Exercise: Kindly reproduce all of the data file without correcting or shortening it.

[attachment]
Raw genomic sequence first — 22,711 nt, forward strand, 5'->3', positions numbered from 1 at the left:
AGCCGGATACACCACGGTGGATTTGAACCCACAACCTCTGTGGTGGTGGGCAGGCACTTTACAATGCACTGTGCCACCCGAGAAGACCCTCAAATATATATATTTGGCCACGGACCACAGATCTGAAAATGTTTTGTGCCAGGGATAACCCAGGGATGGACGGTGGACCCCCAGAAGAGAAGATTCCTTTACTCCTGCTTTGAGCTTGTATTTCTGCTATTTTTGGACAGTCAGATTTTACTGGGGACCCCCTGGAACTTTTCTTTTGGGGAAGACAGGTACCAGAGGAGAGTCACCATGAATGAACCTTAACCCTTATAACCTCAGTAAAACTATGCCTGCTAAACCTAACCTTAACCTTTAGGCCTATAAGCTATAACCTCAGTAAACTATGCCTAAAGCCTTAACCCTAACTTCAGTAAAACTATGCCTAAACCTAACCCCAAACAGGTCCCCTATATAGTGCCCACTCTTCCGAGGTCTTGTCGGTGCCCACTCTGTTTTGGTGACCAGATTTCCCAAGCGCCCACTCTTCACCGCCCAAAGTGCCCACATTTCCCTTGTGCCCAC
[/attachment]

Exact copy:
Raw genomic sequence first — 22,711 nt, forward strand, 5'->3', positions numbered from 1 at the left:
AGCCGGATACACCACGGTGGATTTGAACCCACAACCTCTGTGGTGGTGGGCAGGCACTTTACAATGCACTGTGCCACCCGAGAAGACCCTCAAATATATATATTTGGCCACGGACCACAGATCTGAAAATGTTTTGTGCCAGGGATAACCCAGGGATGGACGGTGGACCCCCAGAAGAGAAGATTCCTTTACTCCTGCTTTGAGCTTGTATTTCTGCTATTTTTGGACAGTCAGATTTTACTGGGGACCCCCTGGAACTTTTCTTTTGGGGAAGACAGGTACCAGAGGAGAGTCACCATGAATGAACCTTAACCCTTATAACCTCAGTAAAACTATGCCTGCTAAACCTAACCTTAACCTTTAGGCCTATAAGCTATAACCTCAGTAAACTATGCCTAAAGCCTTAACCCTAACTTCAGTAAAACTATGCCTAAACCTAACCCCAAACAGGTCCCCTATATAGTGCCCACTCTTCCGAGGTCTTGTCGGTGCCCACTCTGTTTTGGTGACCAGATTTCCCAAGCGCCCACTCTTCACCGCCCAAAGTGCCCACATTTCCCTTGTGCCCAC